French authorities cleared more than 500 refugees from two makeshift camps in Paris on Thursday, moving them to temporary homes, local media said.
Social workers and charity staff escorted by police arrived at the camps in central Paris in the early morning.
The Office for the Protection of Refugees and Stateless Persons monitored the migrants as they boarded buses to their new homes. "You will be welcomed with dignity," agency head Pascal Brice said, according to Le Monde newspaper. "You will be given food and officials will deal with you individually."
The camps at Gare d'Austerlitz, one of the city's busiest rail stations, and the 18th arrondissement town hall had been mostly occupied by Sudanese and Eritrean nationals.
The operation came as France faces criticism over its offer of immediate help to arriving refugees while ignoring those who have been living for months in squalid camps in Paris, Calais and along the northern coast.
France has agreed to accept 24,000 of the 120,000 new refugees the EU is seeking to allocate among members on a quota basis, allocating more than 600 million euros ($677 million) to the new arrivals.
"It would be abhorrent to say those who arrive will be dealt with quickly and the others we'll leave outside," Paris Mayor Anne Hidalgo said Tuesday.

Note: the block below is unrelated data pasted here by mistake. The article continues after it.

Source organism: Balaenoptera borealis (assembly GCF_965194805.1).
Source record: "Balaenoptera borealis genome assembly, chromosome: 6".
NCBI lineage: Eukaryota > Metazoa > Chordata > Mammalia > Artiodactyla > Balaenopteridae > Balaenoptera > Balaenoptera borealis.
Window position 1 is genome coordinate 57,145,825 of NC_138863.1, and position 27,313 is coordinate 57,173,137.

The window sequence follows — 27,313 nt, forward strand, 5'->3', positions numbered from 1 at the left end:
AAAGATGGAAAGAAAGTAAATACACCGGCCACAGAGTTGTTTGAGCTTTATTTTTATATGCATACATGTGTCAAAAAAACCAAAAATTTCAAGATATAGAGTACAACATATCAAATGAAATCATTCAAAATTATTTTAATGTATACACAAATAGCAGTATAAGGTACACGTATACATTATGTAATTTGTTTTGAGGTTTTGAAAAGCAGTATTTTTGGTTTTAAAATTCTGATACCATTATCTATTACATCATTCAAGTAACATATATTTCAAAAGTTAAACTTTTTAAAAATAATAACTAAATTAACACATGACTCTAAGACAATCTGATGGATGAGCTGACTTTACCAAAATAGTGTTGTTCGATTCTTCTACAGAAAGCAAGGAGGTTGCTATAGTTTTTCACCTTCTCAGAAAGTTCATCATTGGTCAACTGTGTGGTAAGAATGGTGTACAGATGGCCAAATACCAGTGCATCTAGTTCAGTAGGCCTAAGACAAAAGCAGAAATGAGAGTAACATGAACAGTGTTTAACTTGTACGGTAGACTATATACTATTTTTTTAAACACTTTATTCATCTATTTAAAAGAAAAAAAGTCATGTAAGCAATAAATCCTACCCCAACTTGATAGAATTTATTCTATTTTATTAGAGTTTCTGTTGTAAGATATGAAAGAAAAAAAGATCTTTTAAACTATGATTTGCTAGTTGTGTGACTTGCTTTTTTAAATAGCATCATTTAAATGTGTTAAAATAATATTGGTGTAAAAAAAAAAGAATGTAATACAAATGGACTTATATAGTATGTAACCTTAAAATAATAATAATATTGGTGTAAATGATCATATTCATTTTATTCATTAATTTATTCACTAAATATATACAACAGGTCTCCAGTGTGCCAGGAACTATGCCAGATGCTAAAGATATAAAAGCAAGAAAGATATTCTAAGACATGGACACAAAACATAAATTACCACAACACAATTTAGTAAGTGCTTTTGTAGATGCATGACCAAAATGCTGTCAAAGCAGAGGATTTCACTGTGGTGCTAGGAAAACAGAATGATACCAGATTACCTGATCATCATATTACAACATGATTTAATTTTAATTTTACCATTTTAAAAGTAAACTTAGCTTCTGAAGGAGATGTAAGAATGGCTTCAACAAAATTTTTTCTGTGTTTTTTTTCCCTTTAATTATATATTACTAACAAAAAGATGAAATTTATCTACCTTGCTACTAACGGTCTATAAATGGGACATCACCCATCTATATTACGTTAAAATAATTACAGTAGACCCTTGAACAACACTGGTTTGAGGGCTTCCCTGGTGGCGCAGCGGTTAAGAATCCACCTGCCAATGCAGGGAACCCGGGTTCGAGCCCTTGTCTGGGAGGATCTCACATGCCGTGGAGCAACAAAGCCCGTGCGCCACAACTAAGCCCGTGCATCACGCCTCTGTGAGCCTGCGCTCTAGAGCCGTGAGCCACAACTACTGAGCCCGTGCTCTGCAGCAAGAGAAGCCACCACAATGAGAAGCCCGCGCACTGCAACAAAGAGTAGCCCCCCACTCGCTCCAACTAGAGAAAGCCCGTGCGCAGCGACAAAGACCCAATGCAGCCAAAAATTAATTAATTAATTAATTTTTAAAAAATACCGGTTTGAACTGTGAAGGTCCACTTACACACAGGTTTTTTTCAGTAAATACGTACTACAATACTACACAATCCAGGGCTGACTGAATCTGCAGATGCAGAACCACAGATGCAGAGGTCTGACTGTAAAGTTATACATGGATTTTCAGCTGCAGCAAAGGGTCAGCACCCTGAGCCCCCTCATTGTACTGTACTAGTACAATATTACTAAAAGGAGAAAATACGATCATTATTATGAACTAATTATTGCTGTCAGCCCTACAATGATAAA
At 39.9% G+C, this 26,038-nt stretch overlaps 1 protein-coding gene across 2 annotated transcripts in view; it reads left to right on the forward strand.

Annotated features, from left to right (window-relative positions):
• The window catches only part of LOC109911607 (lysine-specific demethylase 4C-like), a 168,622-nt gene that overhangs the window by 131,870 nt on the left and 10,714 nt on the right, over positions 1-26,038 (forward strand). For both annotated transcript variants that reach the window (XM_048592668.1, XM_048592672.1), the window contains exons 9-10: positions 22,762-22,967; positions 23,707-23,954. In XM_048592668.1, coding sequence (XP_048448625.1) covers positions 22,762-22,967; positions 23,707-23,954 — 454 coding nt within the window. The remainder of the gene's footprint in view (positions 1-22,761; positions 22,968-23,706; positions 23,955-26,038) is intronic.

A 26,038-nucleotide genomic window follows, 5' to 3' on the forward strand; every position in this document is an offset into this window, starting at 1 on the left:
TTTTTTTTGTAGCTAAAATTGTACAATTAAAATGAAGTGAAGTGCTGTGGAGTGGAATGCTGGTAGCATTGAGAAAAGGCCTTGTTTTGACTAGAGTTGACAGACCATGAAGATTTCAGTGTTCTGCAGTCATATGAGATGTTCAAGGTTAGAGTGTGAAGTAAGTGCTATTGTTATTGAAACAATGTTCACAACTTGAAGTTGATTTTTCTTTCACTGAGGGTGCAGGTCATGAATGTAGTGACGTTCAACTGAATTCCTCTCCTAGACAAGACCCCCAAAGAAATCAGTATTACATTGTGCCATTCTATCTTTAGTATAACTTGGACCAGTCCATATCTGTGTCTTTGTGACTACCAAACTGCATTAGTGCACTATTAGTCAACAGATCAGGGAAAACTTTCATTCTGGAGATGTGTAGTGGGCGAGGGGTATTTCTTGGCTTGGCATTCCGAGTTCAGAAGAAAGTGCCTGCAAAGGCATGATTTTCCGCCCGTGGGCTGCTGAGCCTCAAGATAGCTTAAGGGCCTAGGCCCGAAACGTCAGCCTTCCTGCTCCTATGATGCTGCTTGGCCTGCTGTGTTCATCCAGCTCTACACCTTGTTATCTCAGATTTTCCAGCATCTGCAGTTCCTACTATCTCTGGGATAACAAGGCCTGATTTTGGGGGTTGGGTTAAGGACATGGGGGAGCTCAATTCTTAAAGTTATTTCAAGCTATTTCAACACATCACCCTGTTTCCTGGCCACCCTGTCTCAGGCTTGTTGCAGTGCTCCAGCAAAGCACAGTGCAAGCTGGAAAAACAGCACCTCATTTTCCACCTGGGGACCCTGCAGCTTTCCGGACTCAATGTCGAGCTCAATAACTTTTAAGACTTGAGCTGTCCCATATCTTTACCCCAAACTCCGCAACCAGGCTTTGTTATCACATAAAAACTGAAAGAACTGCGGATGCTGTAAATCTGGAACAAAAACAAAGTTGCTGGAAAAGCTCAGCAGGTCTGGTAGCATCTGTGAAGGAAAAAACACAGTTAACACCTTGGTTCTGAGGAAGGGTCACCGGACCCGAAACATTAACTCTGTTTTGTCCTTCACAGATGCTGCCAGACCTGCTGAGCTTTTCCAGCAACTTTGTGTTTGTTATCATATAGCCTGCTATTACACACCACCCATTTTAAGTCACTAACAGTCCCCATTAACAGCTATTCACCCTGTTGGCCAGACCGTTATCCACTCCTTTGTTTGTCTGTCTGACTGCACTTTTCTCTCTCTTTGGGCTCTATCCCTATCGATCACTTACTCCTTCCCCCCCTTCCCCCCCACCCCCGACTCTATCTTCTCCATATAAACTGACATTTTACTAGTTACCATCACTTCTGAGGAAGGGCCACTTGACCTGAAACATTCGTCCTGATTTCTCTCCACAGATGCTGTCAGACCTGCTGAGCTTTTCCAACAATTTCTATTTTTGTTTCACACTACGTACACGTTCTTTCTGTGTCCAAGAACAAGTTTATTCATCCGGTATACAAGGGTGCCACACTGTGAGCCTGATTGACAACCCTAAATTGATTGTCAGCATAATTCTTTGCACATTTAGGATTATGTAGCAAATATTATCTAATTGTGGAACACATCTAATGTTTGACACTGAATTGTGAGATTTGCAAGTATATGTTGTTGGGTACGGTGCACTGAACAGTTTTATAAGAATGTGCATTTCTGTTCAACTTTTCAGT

For most refugees, France is a transit point to the UK. Last week, Anadolu Agency spoke to Sudanese refugee Omar Abu Al-Kassem Ahmed, 23, at the Gare d'Austerlitz camp. "I came here to get train to Calais, from where I want to cross to the UK.," he said. "I want to join my eldest brother."
He added: "I want to go to England. There I can find a job easily and make a life for myself and help my family back home. In England there are a lot of opportunities and it is easier to settle down and make a living, here in France everything is complicated. It is easier to apply for a refugee status in England than France."
Contrary to his beliefs, Britain has a harsher asylum system than most of its neighbours, with most refugees only given permission to stay after five years, according to the U.K.'s Refugee Council. Three-quarters of asylum claims are unsuccessful.